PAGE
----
When a range of celebrities and athletes take the slide at the Big Freeze at the MCG on Monday afternoon, there will be at least one firm set of eyes on the television.
"I wouldn't miss it. I'm not a big football fan but I will be watching with bells on," Stawell's Stan Watson said.
Mr Watson has a personal connection to the cause that will be in the spotlight on Monday, battling with motor neurone disease.
Mr Watson was diagnosed in August 2016, just six days after his 60th birthday.
"My left hand wasn't playing the game, I started losing grip and noticed my arms just wouldn't do what they usually could," he said.
"I dropped my wife's crockpot taking it from inside to the garage one day, and that was the sealer. We knew I had to get to a doctor."
Mr Watson said his condition has gradually deteriorated, with the cruel disease catching up on him.
"Mine has been a slow burn but it is catching up. It has gotten to both arms and legs now. I can't walk, and can only stand up long enough to move from one chair to another," he said.
"What is important for me though is keeping that mental side going and respiratory is really important too. I get that tested every three or four months."
Despite being wheelchair bound, Mr Watson said he has found ways to keep mentally sharp.
He has decided to write a story of his life as well as research family history, giving him a chance to leave a legacy.
"I have been writing my own life story. I will not write for a while but then often have a rethink of something and go back into it," he said.
"Putting together the family tree has also been really interesting. I have a cousin overseas at the moment and we are doing some work with our families, even going back as far as the 1700s.
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"It is just something to leave to the family. What I got from my family was a whole heap of black and white photos and you look and have no idea who they are. This way I get to leave something to say there is me in black and white."
With his wife Karen, two sons and two grandchildren, with one on the way in October, Mr Watson said he has a great drive to keep fighting MND, a disease that currently has no cure.
A life member of the Stawell Amateur Athletics Club and a runner for nearly 40 years, Mr Watson said it is frustrating being limited by the disease.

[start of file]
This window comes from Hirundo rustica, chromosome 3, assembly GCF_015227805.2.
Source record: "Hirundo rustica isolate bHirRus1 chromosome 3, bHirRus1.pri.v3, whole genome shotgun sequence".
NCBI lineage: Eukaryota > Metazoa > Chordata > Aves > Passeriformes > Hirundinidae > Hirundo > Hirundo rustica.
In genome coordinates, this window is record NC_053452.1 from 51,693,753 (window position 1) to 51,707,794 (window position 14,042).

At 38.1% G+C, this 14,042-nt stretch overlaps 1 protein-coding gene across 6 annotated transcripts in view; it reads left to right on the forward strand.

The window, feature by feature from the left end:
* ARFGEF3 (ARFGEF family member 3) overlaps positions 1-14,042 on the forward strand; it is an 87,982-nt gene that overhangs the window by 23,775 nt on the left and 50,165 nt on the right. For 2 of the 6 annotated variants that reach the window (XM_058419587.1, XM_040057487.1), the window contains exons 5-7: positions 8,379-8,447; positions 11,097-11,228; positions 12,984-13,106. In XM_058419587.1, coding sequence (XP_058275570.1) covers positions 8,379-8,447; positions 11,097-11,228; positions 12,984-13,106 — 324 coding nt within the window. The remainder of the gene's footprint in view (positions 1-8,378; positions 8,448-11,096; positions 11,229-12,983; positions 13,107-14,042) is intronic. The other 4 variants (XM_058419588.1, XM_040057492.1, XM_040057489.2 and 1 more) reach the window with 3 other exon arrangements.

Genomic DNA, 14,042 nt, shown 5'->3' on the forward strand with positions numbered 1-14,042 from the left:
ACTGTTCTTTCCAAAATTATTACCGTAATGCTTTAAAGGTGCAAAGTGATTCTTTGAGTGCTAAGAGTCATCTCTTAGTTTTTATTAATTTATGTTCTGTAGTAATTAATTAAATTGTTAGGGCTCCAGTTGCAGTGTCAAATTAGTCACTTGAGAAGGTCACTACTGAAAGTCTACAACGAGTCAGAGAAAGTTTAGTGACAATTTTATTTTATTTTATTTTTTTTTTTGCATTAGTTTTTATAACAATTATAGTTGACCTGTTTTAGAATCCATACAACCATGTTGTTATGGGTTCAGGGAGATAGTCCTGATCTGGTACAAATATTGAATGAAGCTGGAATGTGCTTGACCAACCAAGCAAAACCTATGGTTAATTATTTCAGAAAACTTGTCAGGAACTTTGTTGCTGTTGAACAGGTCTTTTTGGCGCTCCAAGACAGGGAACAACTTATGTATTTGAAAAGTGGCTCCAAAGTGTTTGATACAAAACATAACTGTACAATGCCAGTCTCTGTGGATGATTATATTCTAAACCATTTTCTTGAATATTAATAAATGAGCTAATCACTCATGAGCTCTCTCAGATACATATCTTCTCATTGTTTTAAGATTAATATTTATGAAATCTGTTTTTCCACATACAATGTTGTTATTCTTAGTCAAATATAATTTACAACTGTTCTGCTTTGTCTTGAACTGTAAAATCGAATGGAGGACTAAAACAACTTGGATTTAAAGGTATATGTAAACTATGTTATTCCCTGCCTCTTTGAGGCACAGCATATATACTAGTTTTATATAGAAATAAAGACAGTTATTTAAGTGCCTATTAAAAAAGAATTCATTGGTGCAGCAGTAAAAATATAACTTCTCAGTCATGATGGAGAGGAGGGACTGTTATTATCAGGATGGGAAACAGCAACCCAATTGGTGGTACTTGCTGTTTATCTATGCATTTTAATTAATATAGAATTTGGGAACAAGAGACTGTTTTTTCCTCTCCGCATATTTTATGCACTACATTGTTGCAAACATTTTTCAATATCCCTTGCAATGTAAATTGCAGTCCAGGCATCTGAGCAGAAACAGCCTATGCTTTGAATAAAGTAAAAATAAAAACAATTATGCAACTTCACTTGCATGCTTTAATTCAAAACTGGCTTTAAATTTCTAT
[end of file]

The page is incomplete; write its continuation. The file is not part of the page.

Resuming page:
"I have gone from being a fit person to pretty much being a quadriplegic. You feel a bit stupid and incapable at times," he said.
"I am not in much pain at all, the major pain is frustration."
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The FightMND campaign has been thrust into spotlight in the last few weeks, with the Big Freeze blue beanies racking up big sales for the fifth year.
Stawell has thrown its support behind the cause, with at least more than 400 sold in the town.
FightMND's profile was raised in Stawell when Daniher's Drive stopped in town last year, including the face of the campaign in Neale Daniher.
"It was brilliant. Without Neale nowhere near as much money would have been raised so it was great to see it come this way," Mr Watson said.
"I saw him in Melbourne one time but didn't want to go out of the way to meet him. But when he was in Stawell I took the chance to say hello and have a chat - it was a real highlight."
Despite his condition slowly worsening, Mr Watson said he is buoyed by the support for FightMND from the community.
"I don't get out much but will often see school kids walk past with the beanies on, or read something somewhere and it puts a smile on your face," he said.
"People just need to keep donating. A lot of people will miss out whenever a cure is found, but that's life.
"It's hard but one day, one day someone will reap the benefits of all this hard work being done now."
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